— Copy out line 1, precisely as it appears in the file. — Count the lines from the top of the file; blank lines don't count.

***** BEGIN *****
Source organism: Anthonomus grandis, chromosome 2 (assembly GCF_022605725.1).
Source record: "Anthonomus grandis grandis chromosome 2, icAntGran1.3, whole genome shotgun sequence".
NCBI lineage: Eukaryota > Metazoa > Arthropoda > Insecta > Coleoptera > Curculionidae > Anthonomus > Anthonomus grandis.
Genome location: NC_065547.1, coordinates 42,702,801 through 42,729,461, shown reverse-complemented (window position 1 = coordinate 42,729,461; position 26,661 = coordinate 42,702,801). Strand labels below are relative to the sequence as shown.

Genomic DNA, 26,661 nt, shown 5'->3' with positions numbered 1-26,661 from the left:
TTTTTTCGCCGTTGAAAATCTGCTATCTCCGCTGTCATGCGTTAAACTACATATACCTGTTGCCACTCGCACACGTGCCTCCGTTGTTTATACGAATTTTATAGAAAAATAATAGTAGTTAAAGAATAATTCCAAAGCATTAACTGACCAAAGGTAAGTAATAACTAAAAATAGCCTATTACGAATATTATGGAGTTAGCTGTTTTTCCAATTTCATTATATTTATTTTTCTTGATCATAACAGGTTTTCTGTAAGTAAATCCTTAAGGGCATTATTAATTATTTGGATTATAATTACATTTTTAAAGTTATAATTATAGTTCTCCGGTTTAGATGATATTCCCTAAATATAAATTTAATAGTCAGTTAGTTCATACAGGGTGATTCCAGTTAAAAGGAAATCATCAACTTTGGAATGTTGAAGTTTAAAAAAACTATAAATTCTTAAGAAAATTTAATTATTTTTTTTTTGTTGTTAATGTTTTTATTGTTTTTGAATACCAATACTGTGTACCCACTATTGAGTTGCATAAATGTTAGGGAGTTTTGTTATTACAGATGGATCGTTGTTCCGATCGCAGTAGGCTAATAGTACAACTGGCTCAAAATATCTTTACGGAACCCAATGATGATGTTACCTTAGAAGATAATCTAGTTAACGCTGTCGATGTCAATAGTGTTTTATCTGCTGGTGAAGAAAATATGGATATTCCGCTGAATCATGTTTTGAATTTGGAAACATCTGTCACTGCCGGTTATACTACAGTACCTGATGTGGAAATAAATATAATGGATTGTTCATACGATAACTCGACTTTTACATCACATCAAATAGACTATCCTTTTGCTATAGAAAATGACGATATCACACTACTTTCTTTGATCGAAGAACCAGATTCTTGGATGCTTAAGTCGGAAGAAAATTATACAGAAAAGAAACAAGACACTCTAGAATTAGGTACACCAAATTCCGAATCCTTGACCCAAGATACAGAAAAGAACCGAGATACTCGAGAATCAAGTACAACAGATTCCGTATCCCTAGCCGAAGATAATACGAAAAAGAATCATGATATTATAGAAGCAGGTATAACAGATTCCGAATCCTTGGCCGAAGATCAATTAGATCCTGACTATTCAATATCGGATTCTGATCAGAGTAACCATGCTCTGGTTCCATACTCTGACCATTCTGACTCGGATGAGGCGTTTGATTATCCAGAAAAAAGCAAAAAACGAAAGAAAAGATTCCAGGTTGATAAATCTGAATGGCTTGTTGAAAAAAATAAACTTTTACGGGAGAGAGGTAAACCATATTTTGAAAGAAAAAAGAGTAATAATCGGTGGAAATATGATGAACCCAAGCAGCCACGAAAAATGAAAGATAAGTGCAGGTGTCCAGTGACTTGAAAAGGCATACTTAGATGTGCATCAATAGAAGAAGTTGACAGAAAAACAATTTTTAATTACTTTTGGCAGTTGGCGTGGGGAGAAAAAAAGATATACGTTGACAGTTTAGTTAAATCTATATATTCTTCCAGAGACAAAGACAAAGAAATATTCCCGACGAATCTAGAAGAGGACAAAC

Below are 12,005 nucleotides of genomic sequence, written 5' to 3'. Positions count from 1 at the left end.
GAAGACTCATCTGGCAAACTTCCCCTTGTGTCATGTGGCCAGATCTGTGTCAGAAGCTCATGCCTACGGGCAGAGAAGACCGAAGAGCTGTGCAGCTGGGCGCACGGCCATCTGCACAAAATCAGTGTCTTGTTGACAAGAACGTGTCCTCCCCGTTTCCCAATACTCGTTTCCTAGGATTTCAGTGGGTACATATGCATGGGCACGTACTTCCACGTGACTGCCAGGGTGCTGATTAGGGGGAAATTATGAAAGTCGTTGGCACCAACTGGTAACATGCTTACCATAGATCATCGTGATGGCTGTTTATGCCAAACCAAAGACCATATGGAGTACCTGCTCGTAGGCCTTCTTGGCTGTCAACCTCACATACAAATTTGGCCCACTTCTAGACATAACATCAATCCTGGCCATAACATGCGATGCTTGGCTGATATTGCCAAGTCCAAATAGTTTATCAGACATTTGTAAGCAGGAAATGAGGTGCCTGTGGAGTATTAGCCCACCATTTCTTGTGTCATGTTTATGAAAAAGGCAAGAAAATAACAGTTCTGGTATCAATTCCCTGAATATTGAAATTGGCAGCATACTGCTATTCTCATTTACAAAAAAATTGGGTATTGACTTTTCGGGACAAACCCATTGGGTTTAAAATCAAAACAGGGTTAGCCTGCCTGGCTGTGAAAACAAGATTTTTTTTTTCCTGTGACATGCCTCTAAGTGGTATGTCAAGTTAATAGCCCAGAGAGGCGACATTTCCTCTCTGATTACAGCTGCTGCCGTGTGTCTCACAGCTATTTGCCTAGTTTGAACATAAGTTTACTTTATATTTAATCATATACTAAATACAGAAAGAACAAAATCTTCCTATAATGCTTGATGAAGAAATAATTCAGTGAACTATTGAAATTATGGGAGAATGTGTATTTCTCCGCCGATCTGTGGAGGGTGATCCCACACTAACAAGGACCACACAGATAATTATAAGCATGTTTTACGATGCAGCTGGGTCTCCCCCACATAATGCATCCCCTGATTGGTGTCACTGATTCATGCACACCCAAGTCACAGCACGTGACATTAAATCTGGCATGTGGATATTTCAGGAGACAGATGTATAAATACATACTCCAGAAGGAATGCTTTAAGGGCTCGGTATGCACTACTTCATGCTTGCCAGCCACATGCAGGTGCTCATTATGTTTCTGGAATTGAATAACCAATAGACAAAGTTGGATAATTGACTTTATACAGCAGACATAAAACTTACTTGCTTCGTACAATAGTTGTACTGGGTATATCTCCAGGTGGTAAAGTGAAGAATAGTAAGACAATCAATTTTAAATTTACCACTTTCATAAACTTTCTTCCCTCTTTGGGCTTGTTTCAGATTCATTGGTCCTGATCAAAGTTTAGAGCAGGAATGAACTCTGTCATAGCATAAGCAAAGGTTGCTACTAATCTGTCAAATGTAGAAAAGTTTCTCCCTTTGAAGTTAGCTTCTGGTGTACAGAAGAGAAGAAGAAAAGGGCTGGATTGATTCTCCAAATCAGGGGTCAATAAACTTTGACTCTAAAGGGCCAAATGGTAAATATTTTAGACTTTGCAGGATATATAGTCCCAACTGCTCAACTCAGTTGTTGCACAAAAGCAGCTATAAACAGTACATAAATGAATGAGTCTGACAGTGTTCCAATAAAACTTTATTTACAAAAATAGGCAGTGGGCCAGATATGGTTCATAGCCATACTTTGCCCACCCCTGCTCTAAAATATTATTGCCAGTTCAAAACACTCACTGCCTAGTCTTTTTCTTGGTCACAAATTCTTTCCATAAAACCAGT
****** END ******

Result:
Source organism: Anthonomus grandis, chromosome 2 (assembly GCF_022605725.1).